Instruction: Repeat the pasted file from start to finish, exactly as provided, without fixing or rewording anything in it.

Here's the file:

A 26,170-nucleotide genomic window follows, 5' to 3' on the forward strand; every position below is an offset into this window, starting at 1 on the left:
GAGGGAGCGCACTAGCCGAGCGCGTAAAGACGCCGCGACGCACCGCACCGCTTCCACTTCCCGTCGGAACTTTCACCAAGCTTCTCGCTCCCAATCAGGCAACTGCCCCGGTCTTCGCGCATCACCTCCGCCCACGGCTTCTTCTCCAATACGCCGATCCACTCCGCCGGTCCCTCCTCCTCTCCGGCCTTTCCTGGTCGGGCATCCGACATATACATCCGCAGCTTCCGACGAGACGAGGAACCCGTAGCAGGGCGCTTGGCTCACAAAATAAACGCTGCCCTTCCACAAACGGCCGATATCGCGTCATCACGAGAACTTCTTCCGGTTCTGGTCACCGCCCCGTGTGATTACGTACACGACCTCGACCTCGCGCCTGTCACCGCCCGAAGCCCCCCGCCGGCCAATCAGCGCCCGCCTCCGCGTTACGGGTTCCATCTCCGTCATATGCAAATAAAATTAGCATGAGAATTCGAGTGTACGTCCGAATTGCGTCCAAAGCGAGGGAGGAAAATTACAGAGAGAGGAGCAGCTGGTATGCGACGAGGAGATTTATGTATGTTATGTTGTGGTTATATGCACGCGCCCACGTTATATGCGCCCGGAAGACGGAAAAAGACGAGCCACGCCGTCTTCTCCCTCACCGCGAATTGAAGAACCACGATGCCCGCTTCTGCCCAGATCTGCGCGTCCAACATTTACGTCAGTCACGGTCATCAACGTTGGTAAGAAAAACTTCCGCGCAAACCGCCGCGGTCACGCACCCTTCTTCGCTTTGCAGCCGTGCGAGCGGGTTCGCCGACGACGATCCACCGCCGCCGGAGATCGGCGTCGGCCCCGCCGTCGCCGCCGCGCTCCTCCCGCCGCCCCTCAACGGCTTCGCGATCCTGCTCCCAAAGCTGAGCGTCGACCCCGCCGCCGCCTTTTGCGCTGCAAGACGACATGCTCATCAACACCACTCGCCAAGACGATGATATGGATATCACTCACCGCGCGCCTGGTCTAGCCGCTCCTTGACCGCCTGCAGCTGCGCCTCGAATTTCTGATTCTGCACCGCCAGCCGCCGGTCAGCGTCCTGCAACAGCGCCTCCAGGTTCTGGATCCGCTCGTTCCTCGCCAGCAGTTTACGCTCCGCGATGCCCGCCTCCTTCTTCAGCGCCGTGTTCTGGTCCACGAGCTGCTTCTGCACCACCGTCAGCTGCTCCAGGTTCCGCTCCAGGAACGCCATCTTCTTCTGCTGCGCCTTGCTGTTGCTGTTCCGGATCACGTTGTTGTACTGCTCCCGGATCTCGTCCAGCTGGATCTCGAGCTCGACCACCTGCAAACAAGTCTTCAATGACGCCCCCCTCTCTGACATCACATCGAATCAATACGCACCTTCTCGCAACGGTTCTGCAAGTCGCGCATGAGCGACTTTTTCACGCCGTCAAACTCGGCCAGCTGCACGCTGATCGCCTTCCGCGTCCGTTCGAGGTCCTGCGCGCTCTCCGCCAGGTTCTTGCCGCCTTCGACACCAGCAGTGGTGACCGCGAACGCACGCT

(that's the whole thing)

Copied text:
A 26,170-nucleotide genomic window follows, 5' to 3' on the forward strand; every position below is an offset into this window, starting at 1 on the left:
GAGGGAGCGCACTAGCCGAGCGCGTAAAGACGCCGCGACGCACCGCACCGCTTCCACTTCCCGTCGGAACTTTCACCAAGCTTCTCGCTCCCAATCAGGCAACTGCCCCGGTCTTCGCGCATCACCTCCGCCCACGGCTTCTTCTCCAATACGCCGATCCACTCCGCCGGTCCCTCCTCCTCTCCGGCCTTTCCTGGTCGGGCATCCGACATATACATCCGCAGCTTCCGACGAGACGAGGAACCCGTAGCAGGGCGCTTGGCTCACAAAATAAACGCTGCCCTTCCACAAACGGCCGATATCGCGTCATCACGAGAACTTCTTCCGGTTCTGGTCACCGCCCCGTGTGATTACGTACACGACCTCGACCTCGCGCCTGTCACCGCCCGAAGCCCCCCGCCGGCCAATCAGCGCCCGCCTCCGCGTTACGGGTTCCATCTCCGTCATATGCAAATAAAATTAGCATGAGAATTCGAGTGTACGTCCGAATTGCGTCCAAAGCGAGGGAGGAAAATTACAGAGAGAGGAGCAGCTGGTATGCGACGAGGAGATTTATGTATGTTATGTTGTGGTTATATGCACGCGCCCACGTTATATGCGCCCGGAAGACGGAAAAAGACGAGCCACGCCGTCTTCTCCCTCACCGCGAATTGAAGAACCACGATGCCCGCTTCTGCCCAGATCTGCGCGTCCAACATTTACGTCAGTCACGGTCATCAACGTTGGTAAGAAAAACTTCCGCGCAAACCGCCGCGGTCACGCACCCTTCTTCGCTTTGCAGCCGTGCGAGCGGGTTCGCCGACGACGATCCACCGCCGCCGGAGATCGGCGTCGGCCCCGCCGTCGCCGCCGCGCTCCTCCCGCCGCCCCTCAACGGCTTCGCGATCCTGCTCCCAAAGCTGAGCGTCGACCCCGCCGCCGCCTTTTGCGCTGCAAGACGACATGCTCATCAACACCACTCGCCAAGACGATGATATGGATATCACTCACCGCGCGCCTGGTCTAGCCGCTCCTTGACCGCCTGCAGCTGCGCCTCGAATTTCTGATTCTGCACCGCCAGCCGCCGGTCAGCGTCCTGCAACAGCGCCTCCAGGTTCTGGATCCGCTCGTTCCTCGCCAGCAGTTTACGCTCCGCGATGCCCGCCTCCTTCTTCAGCGCCGTGTTCTGGTCCACGAGCTGCTTCTGCACCACCGTCAGCTGCTCCAGGTTCCGCTCCAGGAACGCCATCTTCTTCTGCTGCGCCTTGCTGTTGCTGTTCCGGATCACGTTGTTGTACTGCTCCCGGATCTCGTCCAGCTGGATCTCGAGCTCGACCACCTGCAAACAAGTCTTCAATGACGCCCCCCTCTCTGACATCACATCGAATCAATACGCACCTTCTCGCAACGGTTCTGCAAGTCGCGCATGAGCGACTTTTTCACGCCGTCAAACTCGGCCAGCTGCACGCTGATCGCCTTCCGCGTCCGTTCGAGGTCCTGCGCGCTCTCCGCCAGGTTCTTGCCGCCTTCGACACCAGCAGTGGTGACCGCGAACGCACGCT